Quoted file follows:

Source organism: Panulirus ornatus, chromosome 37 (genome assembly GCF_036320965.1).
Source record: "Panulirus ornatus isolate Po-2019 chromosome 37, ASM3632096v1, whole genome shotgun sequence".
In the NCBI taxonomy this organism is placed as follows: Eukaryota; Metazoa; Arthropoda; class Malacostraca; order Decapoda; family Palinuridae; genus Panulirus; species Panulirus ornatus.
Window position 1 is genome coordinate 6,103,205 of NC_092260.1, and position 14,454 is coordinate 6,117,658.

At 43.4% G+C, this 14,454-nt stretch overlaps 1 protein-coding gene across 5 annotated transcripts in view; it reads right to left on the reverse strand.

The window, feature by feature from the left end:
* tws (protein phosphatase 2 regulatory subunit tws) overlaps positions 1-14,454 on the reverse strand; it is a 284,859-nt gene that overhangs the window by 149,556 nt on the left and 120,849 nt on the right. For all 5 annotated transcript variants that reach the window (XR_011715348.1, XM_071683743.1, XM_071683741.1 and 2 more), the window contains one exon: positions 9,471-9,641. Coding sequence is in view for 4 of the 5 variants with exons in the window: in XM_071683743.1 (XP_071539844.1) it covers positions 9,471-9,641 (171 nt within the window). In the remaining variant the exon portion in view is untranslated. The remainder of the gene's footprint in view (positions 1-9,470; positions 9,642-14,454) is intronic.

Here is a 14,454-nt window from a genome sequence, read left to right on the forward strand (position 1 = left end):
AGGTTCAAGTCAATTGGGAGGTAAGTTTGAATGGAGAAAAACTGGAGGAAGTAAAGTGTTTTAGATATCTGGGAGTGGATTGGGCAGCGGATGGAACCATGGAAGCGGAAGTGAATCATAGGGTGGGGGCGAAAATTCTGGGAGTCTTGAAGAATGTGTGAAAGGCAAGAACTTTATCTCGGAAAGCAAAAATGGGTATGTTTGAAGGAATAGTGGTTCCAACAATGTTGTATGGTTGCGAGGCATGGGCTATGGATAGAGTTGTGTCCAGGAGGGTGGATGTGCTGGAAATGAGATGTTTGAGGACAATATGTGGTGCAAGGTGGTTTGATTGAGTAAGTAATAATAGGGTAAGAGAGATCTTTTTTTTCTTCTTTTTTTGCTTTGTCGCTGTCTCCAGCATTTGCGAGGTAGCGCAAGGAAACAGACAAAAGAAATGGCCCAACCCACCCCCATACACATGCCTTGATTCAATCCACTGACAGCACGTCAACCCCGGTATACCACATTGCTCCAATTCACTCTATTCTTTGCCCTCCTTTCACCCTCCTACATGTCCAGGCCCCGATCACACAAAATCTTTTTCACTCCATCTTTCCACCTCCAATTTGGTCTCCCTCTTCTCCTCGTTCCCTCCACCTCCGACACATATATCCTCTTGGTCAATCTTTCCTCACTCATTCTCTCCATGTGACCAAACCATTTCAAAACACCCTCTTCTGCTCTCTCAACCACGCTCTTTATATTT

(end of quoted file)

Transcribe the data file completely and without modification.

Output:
Source organism: Panulirus ornatus, chromosome 37 (genome assembly GCF_036320965.1).
Source record: "Panulirus ornatus isolate Po-2019 chromosome 37, ASM3632096v1, whole genome shotgun sequence".
In the NCBI taxonomy this organism is placed as follows: Eukaryota; Metazoa; Arthropoda; class Malacostraca; order Decapoda; family Palinuridae; genus Panulirus; species Panulirus ornatus.
Window position 1 is genome coordinate 6,103,205 of NC_092260.1, and position 14,454 is coordinate 6,117,658.

At 43.4% G+C, this 14,454-nt stretch overlaps 1 protein-coding gene across 5 annotated transcripts in view; it reads right to left on the reverse strand.

The window, feature by feature from the left end:
* tws (protein phosphatase 2 regulatory subunit tws) overlaps positions 1-14,454 on the reverse strand; it is a 284,859-nt gene that overhangs the window by 149,556 nt on the left and 120,849 nt on the right. For all 5 annotated transcript variants that reach the window (XR_011715348.1, XM_071683743.1, XM_071683741.1 and 2 more), the window contains one exon: positions 9,471-9,641. Coding sequence is in view for 4 of the 5 variants with exons in the window: in XM_071683743.1 (XP_071539844.1) it covers positions 9,471-9,641 (171 nt within the window). In the remaining variant the exon portion in view is untranslated. The remainder of the gene's footprint in view (positions 1-9,470; positions 9,642-14,454) is intronic.

Here is a 14,454-nt window from a genome sequence, read left to right on the forward strand (position 1 = left end):
AGGTTCAAGTCAATTGGGAGGTAAGTTTGAATGGAGAAAAACTGGAGGAAGTAAAGTGTTTTAGATATCTGGGAGTGGATTGGGCAGCGGATGGAACCATGGAAGCGGAAGTGAATCATAGGGTGGGGGCGAAAATTCTGGGAGTCTTGAAGAATGTGTGAAAGGCAAGAACTTTATCTCGGAAAGCAAAAATGGGTATGTTTGAAGGAATAGTGGTTCCAACAATGTTGTATGGTTGCGAGGCATGGGCTATGGATAGAGTTGTGTCCAGGAGGGTGGATGTGCTGGAAATGAGATGTTTGAGGACAATATGTGGTGCAAGGTGGTTTGATTGAGTAAGTAATAATAGGGTAAGAGAGATCTTTTTTTTCTTCTTTTTTTGCTTTGTCGCTGTCTCCAGCATTTGCGAGGTAGCGCAAGGAAACAGACAAAAGAAATGGCCCAACCCACCCCCATACACATGCCTTGATTCAATCCACTGACAGCACGTCAACCCCGGTATACCACATTGCTCCAATTCACTCTATTCTTTGCCCTCCTTTCACCCTCCTACATGTCCAGGCCCCGATCACACAAAATCTTTTTCACTCCATCTTTCCACCTCCAATTTGGTCTCCCTCTTCTCCTCGTTCCCTCCACCTCCGACACATATATCCTCTTGGTCAATCTTTCCTCACTCATTCTCTCCATGTGACCAAACCATTTCAAAACACCCTCTTCTGCTCTCTCAACCACGCTCTTTATATTT